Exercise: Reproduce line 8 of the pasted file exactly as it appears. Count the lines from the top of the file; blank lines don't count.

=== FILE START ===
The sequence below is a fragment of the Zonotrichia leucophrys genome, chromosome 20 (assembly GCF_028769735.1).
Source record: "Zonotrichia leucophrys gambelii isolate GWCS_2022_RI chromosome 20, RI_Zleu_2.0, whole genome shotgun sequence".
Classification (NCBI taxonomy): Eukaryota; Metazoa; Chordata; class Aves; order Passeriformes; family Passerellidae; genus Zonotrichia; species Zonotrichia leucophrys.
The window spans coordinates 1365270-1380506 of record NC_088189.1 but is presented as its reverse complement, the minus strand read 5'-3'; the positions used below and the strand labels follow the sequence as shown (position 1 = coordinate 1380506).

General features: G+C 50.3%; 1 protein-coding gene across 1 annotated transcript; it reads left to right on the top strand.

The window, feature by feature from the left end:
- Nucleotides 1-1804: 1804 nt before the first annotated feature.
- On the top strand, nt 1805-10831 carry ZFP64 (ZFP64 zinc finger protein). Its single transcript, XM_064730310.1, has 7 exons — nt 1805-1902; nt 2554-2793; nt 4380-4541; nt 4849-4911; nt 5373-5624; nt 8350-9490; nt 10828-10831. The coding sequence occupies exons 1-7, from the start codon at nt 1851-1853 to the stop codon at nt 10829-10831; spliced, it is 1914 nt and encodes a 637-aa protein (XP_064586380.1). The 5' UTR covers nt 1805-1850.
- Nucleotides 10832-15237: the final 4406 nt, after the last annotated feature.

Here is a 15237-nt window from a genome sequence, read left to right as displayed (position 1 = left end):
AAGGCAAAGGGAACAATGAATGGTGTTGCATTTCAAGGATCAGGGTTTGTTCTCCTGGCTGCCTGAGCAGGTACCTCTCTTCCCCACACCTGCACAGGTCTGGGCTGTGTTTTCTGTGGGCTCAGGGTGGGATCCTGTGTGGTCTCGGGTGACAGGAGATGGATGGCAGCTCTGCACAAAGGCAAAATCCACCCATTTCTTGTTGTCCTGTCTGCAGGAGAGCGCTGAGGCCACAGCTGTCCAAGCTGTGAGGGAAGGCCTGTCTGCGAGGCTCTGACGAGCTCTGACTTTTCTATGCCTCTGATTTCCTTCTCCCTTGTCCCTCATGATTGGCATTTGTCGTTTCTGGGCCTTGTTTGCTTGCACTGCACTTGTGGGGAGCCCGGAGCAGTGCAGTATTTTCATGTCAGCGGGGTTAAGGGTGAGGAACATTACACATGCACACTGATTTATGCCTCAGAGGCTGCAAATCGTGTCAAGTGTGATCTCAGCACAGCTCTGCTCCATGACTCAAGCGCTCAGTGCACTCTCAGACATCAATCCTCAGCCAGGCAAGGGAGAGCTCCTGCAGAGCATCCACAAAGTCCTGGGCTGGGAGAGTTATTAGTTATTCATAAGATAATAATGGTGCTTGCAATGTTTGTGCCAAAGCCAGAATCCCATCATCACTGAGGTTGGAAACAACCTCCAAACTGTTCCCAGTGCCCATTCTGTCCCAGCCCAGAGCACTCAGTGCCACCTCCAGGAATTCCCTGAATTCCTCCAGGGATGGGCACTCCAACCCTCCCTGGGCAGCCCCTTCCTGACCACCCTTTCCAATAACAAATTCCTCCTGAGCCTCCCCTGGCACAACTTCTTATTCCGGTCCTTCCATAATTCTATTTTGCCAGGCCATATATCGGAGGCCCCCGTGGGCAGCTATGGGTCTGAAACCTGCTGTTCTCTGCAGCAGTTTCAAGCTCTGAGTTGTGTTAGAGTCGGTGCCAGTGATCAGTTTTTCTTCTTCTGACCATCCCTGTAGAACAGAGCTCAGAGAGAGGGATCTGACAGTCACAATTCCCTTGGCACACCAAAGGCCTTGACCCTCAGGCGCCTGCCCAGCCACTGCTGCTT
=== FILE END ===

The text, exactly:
- On the top strand, nt 1805-10831 carry ZFP64 (ZFP64 zinc finger protein). Its single transcript, XM_064730310.1, has 7 exons — nt 1805-1902; nt 2554-2793; nt 4380-4541; nt 4849-4911; nt 5373-5624; nt 8350-9490; nt 10828-10831. The coding sequence occupies exons 1-7, from the start codon at nt 1851-1853 to the stop codon at nt 10829-10831; spliced, it is 1914 nt and encodes a 637-aa protein (XP_064586380.1). The 5' UTR covers nt 1805-1850.